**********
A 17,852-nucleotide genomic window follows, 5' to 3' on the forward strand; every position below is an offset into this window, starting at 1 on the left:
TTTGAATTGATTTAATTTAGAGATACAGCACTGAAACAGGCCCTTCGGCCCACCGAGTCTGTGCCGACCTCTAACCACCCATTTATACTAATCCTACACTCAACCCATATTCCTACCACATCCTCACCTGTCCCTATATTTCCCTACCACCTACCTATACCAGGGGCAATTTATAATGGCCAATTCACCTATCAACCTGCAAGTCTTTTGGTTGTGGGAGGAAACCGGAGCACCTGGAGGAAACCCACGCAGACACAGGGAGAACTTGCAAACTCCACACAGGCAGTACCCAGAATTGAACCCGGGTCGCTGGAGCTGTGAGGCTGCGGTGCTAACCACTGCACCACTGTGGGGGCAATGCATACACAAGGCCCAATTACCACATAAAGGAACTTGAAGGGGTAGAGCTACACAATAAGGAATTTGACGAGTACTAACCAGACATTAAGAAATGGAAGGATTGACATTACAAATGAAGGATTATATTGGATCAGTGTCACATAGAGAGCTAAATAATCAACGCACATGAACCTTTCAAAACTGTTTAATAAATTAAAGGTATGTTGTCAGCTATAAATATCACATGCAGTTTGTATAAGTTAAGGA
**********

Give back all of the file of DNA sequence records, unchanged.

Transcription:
A 17,852-nucleotide genomic window follows, 5' to 3' on the forward strand; every position below is an offset into this window, starting at 1 on the left:
TTTGAATTGATTTAATTTAGAGATACAGCACTGAAACAGGCCCTTCGGCCCACCGAGTCTGTGCCGACCTCTAACCACCCATTTATACTAATCCTACACTCAACCCATATTCCTACCACATCCTCACCTGTCCCTATATTTCCCTACCACCTACCTATACCAGGGGCAATTTATAATGGCCAATTCACCTATCAACCTGCAAGTCTTTTGGTTGTGGGAGGAAACCGGAGCACCTGGAGGAAACCCACGCAGACACAGGGAGAACTTGCAAACTCCACACAGGCAGTACCCAGAATTGAACCCGGGTCGCTGGAGCTGTGAGGCTGCGGTGCTAACCACTGCACCACTGTGGGGGCAATGCATACACAAGGCCCAATTACCACATAAAGGAACTTGAAGGGGTAGAGCTACACAATAAGGAATTTGACGAGTACTAACCAGACATTAAGAAATGGAAGGATTGACATTACAAATGAAGGATTATATTGGATCAGTGTCACATAGAGAGCTAAATAATCAACGCACATGAACCTTTCAAAACTGTTTAATAAATTAAAGGTATGTTGTCAGCTATAAATATCACATGCAGTTTGTATAAGTTAAGGA